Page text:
2. The only point which has been urged by Mr. Patwardhan in this appeal is that the learned Judge had no jurisdiction to place a charge on the defendant's house at Nasik. He has relied on Section 16(d) of the Civil Procedure Code, under which a suit for the determination of any right to or interest in immoveable property must be instituted in the Court within the local limits of whose jurisdiction the property is situate. Section 12 of the Bombay Hindu Divorce Act provides that save as otherwise provided in this Act, the provisions of the Code of Civil Procedure shall, so far as may be apply to all proceedings instituted under this Act. The Act contains specific provisions as to the Courts in which suits under the Act are to be instituted. Consequently, in view of Section 12 of the Act, these provisions will prevail over those contained in the Civil Procedure Code. Section 5 of the Act specifies the Courts, in which suit as under the Act may be instituted. Sub-section (3) of this section states that such suit may be brought in the Court at the place where the plaintiff resides, if such Court, after recording its reasons, grants leave so to do. Sub-section (1) of Section 8, states that if the Court thinks fit, it may, at the time of passing any decree under the Act or subsequent thereto, on application made to it for the purpose, order that the husband shall, while the wife remains chaste and unmarried, secure to the wife, for her maintenance and support, if necessary, by a charge on the on the husband's property, such gross sum or such monthly or periodical-payment of money for a term not exceeding her life as, having regard to her own property, if any, her husband's property and the conduct of the parties, shall be deemed just. This section, therefore, empowers the Court, in which a suit has been instituted under the Act, to make an order for the payment of alimony and also to place a charge on the husband's property. It clearly contemplates that an application for a charge on the husband's property must be made to the Court which hears the suit under the Act and not to any other Court. It does not say that such application must be made to the Court in whose jurisdiction the property is situated. Section 5 enables a wife to obtain relief under the Act at the place where she resides. The object of this section would be partly frustrated and it would also cause considerable inconvenience and hardship to her, if after obtaining a decree from the Court at the place where she resides, she had to make an application for a charge on the husband's property to another Court, within whose jurisdiction that property is situated. Section 8 therefore empowers the Court hearing a suit under the Act to place a charge on the husband's property and it is immaterial for this purpose where the property is situated. A Court competent to hear a suit under the Act has therefore jurisdiction to place a charge on the husband's property for securing the amount awarded to the wife for her maintenance and support, whether the property is situated within its jurisdiction or outside it.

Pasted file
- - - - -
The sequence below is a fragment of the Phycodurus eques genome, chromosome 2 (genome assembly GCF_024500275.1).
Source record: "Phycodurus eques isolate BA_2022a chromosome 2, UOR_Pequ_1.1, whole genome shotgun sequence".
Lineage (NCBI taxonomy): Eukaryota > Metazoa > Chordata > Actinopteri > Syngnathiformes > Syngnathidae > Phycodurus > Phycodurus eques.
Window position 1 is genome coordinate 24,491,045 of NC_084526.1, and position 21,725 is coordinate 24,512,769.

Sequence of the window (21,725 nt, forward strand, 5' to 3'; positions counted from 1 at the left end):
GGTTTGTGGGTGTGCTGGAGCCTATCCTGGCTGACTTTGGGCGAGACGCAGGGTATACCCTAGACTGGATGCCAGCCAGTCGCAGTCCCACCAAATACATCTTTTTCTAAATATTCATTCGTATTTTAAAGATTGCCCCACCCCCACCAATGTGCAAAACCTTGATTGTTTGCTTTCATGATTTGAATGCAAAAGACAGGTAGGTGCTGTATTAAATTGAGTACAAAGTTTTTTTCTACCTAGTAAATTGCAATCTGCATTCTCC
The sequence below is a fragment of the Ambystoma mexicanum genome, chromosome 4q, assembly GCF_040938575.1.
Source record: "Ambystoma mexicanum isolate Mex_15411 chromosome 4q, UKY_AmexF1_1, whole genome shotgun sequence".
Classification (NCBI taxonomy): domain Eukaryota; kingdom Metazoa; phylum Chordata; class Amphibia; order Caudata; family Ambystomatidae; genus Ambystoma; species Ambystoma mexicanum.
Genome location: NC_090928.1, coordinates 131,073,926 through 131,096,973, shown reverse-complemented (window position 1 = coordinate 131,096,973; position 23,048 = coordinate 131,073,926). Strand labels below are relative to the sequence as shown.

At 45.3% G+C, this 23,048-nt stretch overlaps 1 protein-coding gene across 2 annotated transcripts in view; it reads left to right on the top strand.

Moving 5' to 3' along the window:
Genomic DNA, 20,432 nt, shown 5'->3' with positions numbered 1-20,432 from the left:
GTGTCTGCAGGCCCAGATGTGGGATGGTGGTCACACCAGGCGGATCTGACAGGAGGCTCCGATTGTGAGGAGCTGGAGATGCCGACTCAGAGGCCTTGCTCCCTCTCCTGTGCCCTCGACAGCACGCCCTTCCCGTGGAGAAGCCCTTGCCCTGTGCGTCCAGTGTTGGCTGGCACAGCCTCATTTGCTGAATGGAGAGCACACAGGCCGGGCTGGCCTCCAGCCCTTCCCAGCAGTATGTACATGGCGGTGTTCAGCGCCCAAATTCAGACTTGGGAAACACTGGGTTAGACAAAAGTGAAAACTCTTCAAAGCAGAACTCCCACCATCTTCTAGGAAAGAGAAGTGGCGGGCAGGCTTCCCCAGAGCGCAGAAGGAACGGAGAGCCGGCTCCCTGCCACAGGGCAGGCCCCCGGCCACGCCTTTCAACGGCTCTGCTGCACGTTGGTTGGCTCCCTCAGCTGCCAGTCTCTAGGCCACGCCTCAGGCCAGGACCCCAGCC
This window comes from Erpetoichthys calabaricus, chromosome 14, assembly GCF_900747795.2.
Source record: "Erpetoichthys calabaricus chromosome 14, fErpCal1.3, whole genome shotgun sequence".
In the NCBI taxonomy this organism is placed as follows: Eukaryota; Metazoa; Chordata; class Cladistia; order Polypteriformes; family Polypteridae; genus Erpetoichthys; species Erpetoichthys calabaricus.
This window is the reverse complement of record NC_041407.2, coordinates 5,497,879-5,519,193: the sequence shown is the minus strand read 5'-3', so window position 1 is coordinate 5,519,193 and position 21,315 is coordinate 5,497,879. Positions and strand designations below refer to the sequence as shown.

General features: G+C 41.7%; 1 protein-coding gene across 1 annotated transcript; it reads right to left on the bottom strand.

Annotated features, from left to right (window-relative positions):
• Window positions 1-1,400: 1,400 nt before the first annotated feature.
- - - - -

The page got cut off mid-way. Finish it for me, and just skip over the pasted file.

3. In this case, the suit was instituted by the plaintiff at Ahmedabad under Section 5(3) of the Act. Under Section 8, the Court at Ahmedabad had, therefore, jurisdiction to place a charge, for securing the payment of the amount of maintenance awarded to the plaintiff, on the defendant's property, even though it was situated at Nasik.

4. The appeal must consequently fail, and is dismissed with costs.

5. The rest of the judgment is not material to the report.